Drive-through diplomas again this year in Charlotte

by Chea Waters Evans, editor, Charlotte Bridge

Eighth-grade graduation at Charlotte Central School brings up shared memories across generations: potluck dinner in the MPR, parents weeping, kids feeling awkward as teachers serenade students with an emotional ballad, graduates walking through the arch to receive their diplomas, the dance. Those rites of passage were put on hold last year because of the coronavirus pandemic, and though the governor of Vermont promised graduation celebrations could be on the calendar this spring, the Champlain Valley School District is not so ready to join—or host—the party. This year’s eighth graders will graduate June 10, and the current plan is to hold a drive-through graduation similar to last year’s.

CVSD Superintendent Elaine Pinckney said that across the district, eighth-grade graduations will be remote, and that in Charlotte, Hinesburg, and Shelburne, celebratory activities will take place during the school day. Williston students will have a remote graduation ceremony as well as a dance.

“I know that everyone wants to make sure that eighth graders have an ending ceremony that marks this important milestone in their lives,” Pinckney wrote in an email to The Charlotte Bridge. “The principals think it was special last year—and in some cases and ways more meaningful.”

Jen Roth, middle-school principal at Charlotte Central School, said in an email, “The school has not put out any formal plans for the end-of-year activities, including graduation.” She did not respond to questions regarding the possibility of a dance for eighth-grade students, and wrote that the administrators in Charlotte are focused more on other concerns like SBAC standardized testing, planning building renovations, “maintaining health and safety of our staff and students,” “greeting and learning more” about next year’s kindergarteners, and hiring staff for next year.

Pinckney said that the school district is “following the state and CDC guidelines and we are planning activities that conform to those guidelines.” Bonnie Birdsall, CVSD director of digital learning and communication echoed Pinckney’s statement, writing, “We are not doing in-person large gatherings, but all schools are creating special experiences for the 8th graders. The bulk of the ‘formal’ ceremony will be a video shared with families and the community. I don’t have the specifics at this time, but know that principals are working on this with teachers and families.”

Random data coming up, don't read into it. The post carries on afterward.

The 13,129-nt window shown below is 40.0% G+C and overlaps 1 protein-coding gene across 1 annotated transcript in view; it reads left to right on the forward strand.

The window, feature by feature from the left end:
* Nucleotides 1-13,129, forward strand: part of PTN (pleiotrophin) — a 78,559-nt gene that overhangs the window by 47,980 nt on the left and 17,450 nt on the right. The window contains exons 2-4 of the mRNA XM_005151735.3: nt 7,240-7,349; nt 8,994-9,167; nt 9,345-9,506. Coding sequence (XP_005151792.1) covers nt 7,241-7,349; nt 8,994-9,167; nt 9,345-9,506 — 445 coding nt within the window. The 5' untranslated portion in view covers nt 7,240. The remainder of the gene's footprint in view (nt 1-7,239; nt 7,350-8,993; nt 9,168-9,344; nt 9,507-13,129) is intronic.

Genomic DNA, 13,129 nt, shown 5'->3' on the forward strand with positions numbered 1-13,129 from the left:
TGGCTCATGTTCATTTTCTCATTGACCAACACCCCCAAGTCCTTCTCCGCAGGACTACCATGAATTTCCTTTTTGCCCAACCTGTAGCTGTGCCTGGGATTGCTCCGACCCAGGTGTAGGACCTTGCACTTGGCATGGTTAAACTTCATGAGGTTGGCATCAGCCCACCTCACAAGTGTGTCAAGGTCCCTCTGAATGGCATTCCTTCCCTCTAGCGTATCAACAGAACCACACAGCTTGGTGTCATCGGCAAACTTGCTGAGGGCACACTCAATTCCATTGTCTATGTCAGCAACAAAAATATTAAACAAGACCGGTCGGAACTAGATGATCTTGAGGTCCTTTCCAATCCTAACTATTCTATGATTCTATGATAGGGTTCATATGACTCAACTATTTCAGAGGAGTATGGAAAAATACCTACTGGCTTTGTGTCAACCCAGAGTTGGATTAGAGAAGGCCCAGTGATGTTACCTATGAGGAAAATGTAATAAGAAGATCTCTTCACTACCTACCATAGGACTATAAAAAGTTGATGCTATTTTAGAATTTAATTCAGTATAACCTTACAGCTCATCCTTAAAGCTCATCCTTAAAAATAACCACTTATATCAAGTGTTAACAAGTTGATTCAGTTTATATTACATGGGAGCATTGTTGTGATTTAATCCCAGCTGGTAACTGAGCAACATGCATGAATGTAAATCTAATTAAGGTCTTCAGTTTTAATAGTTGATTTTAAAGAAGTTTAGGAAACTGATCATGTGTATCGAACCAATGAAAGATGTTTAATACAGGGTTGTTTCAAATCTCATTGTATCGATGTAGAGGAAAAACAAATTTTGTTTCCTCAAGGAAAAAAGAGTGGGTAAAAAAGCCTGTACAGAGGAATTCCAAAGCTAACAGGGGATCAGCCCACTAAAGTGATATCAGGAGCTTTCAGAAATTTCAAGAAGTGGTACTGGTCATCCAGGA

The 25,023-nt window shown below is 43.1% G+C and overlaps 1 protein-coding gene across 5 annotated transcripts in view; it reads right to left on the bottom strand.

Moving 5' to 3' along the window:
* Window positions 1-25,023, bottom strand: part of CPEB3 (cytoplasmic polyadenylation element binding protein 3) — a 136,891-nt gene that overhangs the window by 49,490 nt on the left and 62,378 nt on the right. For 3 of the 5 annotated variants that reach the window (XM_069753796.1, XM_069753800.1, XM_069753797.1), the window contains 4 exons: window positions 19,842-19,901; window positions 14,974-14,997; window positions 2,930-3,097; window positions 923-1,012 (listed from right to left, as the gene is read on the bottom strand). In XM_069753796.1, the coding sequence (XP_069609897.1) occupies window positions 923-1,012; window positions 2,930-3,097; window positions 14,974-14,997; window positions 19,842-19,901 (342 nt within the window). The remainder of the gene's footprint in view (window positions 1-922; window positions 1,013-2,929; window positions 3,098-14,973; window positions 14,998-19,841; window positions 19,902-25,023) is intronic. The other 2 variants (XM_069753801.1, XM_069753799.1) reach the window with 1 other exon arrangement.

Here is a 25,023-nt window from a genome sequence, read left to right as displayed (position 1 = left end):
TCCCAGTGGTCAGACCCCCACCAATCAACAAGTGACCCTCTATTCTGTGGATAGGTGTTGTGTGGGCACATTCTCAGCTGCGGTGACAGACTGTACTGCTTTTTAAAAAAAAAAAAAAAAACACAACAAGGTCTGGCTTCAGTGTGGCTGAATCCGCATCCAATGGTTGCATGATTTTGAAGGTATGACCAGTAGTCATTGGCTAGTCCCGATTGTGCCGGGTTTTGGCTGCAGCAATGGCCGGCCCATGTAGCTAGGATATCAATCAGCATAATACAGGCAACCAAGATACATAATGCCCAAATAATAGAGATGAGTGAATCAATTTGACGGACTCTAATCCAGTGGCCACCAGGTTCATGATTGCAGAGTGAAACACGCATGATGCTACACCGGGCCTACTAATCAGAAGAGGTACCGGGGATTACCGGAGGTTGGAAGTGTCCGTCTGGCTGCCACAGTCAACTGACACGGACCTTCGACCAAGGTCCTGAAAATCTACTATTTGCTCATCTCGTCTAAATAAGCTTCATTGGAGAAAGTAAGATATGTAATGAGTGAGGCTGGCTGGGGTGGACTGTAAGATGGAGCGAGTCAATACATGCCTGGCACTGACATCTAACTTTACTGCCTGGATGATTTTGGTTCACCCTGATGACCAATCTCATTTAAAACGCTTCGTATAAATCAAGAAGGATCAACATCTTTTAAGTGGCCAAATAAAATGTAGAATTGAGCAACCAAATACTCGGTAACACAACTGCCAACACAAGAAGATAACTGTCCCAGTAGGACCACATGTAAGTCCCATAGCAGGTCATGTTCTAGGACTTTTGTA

CDC guidelines and state guidelines currently permit larger gatherings and would not prohibit CCS from holding an in-person indoor or outdoor ceremony or dance. Effective June 1, the state’s Vermont Forward Plan mandates one unvaccinated person per 50 square feet, indoors, with up to 300 unvaccinated people, plus any number of vaccinated people as Universal Guidance spacing allows. (Universal Guidance requires three feet of distance for unvaccinated people, including children.) Outdoor guidelines will allow for900 unvaccinated people. There are 46 students in the CCS class of 2021.

Champlain Valley Union High School students will have an outdoor prom this year and an outdoor graduation ceremony at the Essex fairgrounds, similar to last year’s.

Dr. Lori Racha is a pediatrician and professor at the University of Vermont; her fourth and youngest child is in this year’s eighth grade class. She said on Wednesday that during a call with state covid policymakers, including pediatric infectious disease experts and Dr. Breena Holmes, she inquired about whether there was reason to restrict younger students’ group activities because they aren’t vaccinated yet. She said the experts said “there is no distinction between high school and middle school in terms of graduations and end-of-year celebrations/proms/dances.” She added, “I see no rational reason to prevent an in-person graduation and celebration dance outside at CCS where this group has had recess together without incident.”

Katie Taylor is a Charlotte parent of two boys. One graduated last year, when information about covid was still rapidly evolving, and her youngest is graduating this spring. “Last year, we were winging it,” she said. She disagrees with the school administrators that the 2020 graduation was special. Students were allotted times to show up, get out of their car, and receive their diplomas in front of the school. Eighth-grade parents were told this week that they would receive a time signup sheet via email soon.

“There was nothing ‘more meaningful’ about it,” Taylor said. “It was what we were told we could do. Though larger schools did way more ‘meaningful’ ceremonies than we did. This year, we have guidelines from the governor that give us much more freedom. We now know that kids really aren’t spreading the disease and that outdoors, transmission is negligible. If CVU is allowed a prom, we should be allowed an outdoor graduation and dance.”

Roth said that planning is still in the works, and with graduation five weeks away, “The school will put out information as it is available.”

Editor’s note: My middle son is in this year’s eighth-grade class at Charlotte Central School.

Categories: Education

1 reply »

  1. It is time to have your own graduation – separate from the ” _____” at school and do it right! The survival rate is 99.9999999% for children. If you build it they will come.